Thursday, November 14, 2013

Jeep Accident, Sea Ice Anomalies and Global Warming


Growing up in a religious town in northern Philippines, Dr. Josefino "Joey" Comiso's early involvement in science was relatively modest, but a jeep accident and the advent of the jet era changed his career path. He did a few years of particle physics research before joining the cryosphere group at NASA/GLAS and got involved in the analysis of satellite data, field programs and process studies that led to many breakthroughs in our understanding of the role of sea ice and the polar regions in our climate system. In his Maniac Talk on Nov 5th, he also discussses his recent experiences as a coordinating lead author in the upcoming IPCC/WG1/AR5 report and the educational outreach he has been doing in the Philippines.   

 
Dr. Josefino Comiso, Cryospheric Sciences Laboratory, NASA Goddard Space Flight Center

Thursday, November 7, 2013

My Radiative Transfer Journey: from Pure Math to Aerosols and Clouds with Stops at Nuclear Reactors, Vegetation & Fractals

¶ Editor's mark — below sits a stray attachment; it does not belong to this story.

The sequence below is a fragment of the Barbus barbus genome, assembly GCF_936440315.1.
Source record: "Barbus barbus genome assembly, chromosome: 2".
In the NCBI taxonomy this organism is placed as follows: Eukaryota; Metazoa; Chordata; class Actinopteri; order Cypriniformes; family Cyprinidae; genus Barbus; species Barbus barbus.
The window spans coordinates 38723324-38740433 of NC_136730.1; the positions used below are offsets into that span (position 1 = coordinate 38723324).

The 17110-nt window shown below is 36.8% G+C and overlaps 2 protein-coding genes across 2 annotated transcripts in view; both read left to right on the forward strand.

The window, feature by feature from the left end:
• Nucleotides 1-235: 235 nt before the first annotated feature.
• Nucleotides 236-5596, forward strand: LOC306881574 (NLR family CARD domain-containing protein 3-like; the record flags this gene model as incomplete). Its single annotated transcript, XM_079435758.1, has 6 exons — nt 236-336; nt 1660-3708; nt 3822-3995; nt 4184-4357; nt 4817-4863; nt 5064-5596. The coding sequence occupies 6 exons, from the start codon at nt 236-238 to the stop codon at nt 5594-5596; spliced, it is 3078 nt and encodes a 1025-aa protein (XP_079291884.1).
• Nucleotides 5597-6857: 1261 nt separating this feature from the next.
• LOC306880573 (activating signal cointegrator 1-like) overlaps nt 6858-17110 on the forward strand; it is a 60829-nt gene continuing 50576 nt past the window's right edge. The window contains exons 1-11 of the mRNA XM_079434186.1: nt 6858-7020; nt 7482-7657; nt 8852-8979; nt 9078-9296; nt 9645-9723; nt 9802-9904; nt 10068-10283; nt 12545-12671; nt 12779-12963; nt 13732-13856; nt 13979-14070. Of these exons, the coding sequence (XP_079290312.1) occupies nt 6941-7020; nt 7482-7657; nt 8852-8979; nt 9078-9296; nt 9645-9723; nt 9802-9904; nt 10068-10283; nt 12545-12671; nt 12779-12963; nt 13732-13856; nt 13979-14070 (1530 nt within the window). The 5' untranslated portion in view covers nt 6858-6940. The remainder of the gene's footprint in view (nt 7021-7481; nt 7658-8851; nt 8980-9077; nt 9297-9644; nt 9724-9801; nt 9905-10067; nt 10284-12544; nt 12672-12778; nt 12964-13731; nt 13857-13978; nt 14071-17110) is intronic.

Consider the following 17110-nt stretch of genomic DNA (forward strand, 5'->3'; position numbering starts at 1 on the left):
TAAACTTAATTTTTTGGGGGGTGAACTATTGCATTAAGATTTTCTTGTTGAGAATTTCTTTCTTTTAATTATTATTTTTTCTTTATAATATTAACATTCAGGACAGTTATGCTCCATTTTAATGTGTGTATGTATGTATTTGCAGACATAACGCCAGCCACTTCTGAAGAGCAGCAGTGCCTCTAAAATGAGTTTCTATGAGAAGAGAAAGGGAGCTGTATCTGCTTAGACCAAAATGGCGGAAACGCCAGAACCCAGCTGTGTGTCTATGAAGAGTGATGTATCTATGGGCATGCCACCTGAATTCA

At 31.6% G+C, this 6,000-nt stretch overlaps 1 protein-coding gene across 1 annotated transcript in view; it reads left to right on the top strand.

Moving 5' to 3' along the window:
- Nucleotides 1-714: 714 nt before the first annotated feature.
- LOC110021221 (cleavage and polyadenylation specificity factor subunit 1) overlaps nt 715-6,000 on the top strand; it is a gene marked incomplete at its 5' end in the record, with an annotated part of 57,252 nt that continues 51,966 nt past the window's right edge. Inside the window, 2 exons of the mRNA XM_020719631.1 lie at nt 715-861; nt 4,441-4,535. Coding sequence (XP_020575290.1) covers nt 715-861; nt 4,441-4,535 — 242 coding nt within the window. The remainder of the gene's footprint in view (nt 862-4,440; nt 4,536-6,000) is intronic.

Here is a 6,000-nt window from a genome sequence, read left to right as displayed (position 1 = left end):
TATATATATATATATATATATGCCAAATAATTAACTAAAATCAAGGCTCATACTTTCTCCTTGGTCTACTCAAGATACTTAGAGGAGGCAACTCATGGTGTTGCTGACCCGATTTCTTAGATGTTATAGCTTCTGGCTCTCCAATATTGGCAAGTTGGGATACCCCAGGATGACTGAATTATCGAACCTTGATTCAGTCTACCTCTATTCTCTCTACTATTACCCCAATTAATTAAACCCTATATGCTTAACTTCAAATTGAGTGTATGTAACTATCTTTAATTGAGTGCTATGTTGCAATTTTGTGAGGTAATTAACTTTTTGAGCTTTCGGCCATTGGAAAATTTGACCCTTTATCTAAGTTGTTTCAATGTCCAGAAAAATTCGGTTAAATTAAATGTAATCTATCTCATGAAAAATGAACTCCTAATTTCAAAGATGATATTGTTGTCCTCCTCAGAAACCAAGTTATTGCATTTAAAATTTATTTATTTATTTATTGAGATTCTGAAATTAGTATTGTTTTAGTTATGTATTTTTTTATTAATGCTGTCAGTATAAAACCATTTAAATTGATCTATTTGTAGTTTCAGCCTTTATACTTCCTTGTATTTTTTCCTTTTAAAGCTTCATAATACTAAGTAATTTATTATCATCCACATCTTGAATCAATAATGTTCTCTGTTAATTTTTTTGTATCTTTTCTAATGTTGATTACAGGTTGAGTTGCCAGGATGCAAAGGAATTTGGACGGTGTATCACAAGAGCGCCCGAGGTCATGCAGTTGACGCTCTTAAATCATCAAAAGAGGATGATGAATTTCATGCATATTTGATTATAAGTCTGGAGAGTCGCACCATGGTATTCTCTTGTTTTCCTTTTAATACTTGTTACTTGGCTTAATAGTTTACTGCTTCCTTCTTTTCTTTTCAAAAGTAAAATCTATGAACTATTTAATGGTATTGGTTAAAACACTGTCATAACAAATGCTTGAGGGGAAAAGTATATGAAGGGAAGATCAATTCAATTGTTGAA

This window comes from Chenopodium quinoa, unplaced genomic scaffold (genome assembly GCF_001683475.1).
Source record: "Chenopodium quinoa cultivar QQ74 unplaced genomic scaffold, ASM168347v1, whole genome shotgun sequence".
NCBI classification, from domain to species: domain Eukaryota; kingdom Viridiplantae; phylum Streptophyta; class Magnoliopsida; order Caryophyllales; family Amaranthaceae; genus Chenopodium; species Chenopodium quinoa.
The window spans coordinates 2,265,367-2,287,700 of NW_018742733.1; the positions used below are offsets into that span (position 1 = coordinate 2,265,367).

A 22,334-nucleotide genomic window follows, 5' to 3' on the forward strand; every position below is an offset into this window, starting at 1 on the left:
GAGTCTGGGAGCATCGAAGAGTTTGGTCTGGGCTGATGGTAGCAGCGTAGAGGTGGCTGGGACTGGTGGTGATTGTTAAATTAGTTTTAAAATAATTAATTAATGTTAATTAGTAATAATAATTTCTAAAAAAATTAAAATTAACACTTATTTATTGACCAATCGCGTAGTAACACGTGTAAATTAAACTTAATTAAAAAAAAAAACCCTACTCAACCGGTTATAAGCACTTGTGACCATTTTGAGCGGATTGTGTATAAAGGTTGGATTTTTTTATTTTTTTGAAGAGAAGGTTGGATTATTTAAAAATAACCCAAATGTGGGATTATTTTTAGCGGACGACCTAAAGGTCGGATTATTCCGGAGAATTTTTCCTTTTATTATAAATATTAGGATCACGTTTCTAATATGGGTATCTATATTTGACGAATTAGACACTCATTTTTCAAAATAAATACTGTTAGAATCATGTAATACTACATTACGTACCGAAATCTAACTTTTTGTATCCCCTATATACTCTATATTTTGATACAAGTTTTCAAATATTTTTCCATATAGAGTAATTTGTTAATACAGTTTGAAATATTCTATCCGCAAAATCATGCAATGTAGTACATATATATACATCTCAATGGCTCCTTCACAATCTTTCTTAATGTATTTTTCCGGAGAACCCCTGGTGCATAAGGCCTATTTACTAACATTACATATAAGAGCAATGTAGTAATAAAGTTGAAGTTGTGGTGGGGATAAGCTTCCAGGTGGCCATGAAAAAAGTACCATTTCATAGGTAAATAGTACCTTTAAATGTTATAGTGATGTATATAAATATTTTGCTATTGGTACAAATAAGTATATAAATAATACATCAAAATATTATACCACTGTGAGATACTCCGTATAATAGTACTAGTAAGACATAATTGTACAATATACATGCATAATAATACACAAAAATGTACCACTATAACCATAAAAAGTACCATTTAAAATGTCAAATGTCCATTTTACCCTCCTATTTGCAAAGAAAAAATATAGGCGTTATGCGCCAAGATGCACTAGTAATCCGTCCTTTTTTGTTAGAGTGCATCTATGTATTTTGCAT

Dr. Alexander Marshak came to GSFC as a radiative transfer scientist in 1991 following a lengthy journey through many aspects of transport theory: he started with math at Tartu (Estonia) then learned about nuclear reactors in Novosibirsk (Russia), vegetation back in Tartu and Goettingen (Germany), and finally atmosphere at Goddard. In the talk, as he goes through the journey, he focuses on the specifics of atmospheric radiative transfer compared to other radiation fields and how studies in these fields can help to better interpret remote sensing observations of aerosols and clouds.   

 
Dr. Alexander Marshak, Climate & Radiation Laboratory, NASA Goddard Space Flight Center